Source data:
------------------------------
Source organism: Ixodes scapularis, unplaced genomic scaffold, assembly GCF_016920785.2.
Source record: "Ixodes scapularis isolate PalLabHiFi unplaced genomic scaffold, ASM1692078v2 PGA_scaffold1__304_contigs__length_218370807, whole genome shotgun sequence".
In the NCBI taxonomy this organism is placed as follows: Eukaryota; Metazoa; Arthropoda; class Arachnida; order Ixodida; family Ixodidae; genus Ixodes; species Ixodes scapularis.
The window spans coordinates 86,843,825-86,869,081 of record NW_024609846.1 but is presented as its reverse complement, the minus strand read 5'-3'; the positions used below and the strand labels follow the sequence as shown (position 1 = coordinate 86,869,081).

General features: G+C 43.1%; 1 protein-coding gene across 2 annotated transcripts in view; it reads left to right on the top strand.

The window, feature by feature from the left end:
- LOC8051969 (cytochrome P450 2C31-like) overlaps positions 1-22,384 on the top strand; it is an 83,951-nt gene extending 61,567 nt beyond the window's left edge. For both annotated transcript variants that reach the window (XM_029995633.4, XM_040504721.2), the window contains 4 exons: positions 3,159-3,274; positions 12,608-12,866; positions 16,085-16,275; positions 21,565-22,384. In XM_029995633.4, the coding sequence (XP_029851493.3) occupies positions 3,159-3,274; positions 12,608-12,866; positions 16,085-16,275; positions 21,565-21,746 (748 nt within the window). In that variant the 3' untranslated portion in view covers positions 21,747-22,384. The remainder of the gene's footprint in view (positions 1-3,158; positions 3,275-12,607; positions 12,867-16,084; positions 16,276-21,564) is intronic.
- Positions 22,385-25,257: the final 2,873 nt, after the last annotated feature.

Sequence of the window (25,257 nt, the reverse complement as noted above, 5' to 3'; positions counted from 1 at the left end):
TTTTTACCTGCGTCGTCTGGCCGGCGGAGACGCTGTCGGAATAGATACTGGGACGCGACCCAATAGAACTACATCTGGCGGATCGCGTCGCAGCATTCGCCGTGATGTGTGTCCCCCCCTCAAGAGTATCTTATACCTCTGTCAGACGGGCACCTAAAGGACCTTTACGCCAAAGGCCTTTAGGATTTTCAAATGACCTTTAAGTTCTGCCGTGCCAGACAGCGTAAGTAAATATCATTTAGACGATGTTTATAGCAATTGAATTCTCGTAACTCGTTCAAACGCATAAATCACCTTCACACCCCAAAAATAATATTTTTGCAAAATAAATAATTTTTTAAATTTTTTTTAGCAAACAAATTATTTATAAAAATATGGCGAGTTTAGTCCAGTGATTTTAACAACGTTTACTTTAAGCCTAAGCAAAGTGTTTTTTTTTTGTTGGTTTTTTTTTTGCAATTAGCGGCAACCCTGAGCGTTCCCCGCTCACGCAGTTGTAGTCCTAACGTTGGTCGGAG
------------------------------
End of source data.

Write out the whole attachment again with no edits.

Source organism: Ixodes scapularis, unplaced genomic scaffold, assembly GCF_016920785.2.
Source record: "Ixodes scapularis isolate PalLabHiFi unplaced genomic scaffold, ASM1692078v2 PGA_scaffold1__304_contigs__length_218370807, whole genome shotgun sequence".
In the NCBI taxonomy this organism is placed as follows: Eukaryota; Metazoa; Arthropoda; class Arachnida; order Ixodida; family Ixodidae; genus Ixodes; species Ixodes scapularis.
The window spans coordinates 86,843,825-86,869,081 of record NW_024609846.1 but is presented as its reverse complement, the minus strand read 5'-3'; the positions used below and the strand labels follow the sequence as shown (position 1 = coordinate 86,869,081).

General features: G+C 43.1%; 1 protein-coding gene across 2 annotated transcripts in view; it reads left to right on the top strand.

The window, feature by feature from the left end:
- LOC8051969 (cytochrome P450 2C31-like) overlaps positions 1-22,384 on the top strand; it is an 83,951-nt gene extending 61,567 nt beyond the window's left edge. For both annotated transcript variants that reach the window (XM_029995633.4, XM_040504721.2), the window contains 4 exons: positions 3,159-3,274; positions 12,608-12,866; positions 16,085-16,275; positions 21,565-22,384. In XM_029995633.4, the coding sequence (XP_029851493.3) occupies positions 3,159-3,274; positions 12,608-12,866; positions 16,085-16,275; positions 21,565-21,746 (748 nt within the window). In that variant the 3' untranslated portion in view covers positions 21,747-22,384. The remainder of the gene's footprint in view (positions 1-3,158; positions 3,275-12,607; positions 12,867-16,084; positions 16,276-21,564) is intronic.
- Positions 22,385-25,257: the final 2,873 nt, after the last annotated feature.

Sequence of the window (25,257 nt, the reverse complement as noted above, 5' to 3'; positions counted from 1 at the left end):
TTTTTACCTGCGTCGTCTGGCCGGCGGAGACGCTGTCGGAATAGATACTGGGACGCGACCCAATAGAACTACATCTGGCGGATCGCGTCGCAGCATTCGCCGTGATGTGTGTCCCCCCCTCAAGAGTATCTTATACCTCTGTCAGACGGGCACCTAAAGGACCTTTACGCCAAAGGCCTTTAGGATTTTCAAATGACCTTTAAGTTCTGCCGTGCCAGACAGCGTAAGTAAATATCATTTAGACGATGTTTATAGCAATTGAATTCTCGTAACTCGTTCAAACGCATAAATCACCTTCACACCCCAAAAATAATATTTTTGCAAAATAAATAATTTTTTAAATTTTTTTTAGCAAACAAATTATTTATAAAAATATGGCGAGTTTAGTCCAGTGATTTTAACAACGTTTACTTTAAGCCTAAGCAAAGTGTTTTTTTTTTGTTGGTTTTTTTTTTGCAATTAGCGGCAACCCTGAGCGTTCCCCGCTCACGCAGTTGTAGTCCTAACGTTGGTCGGAG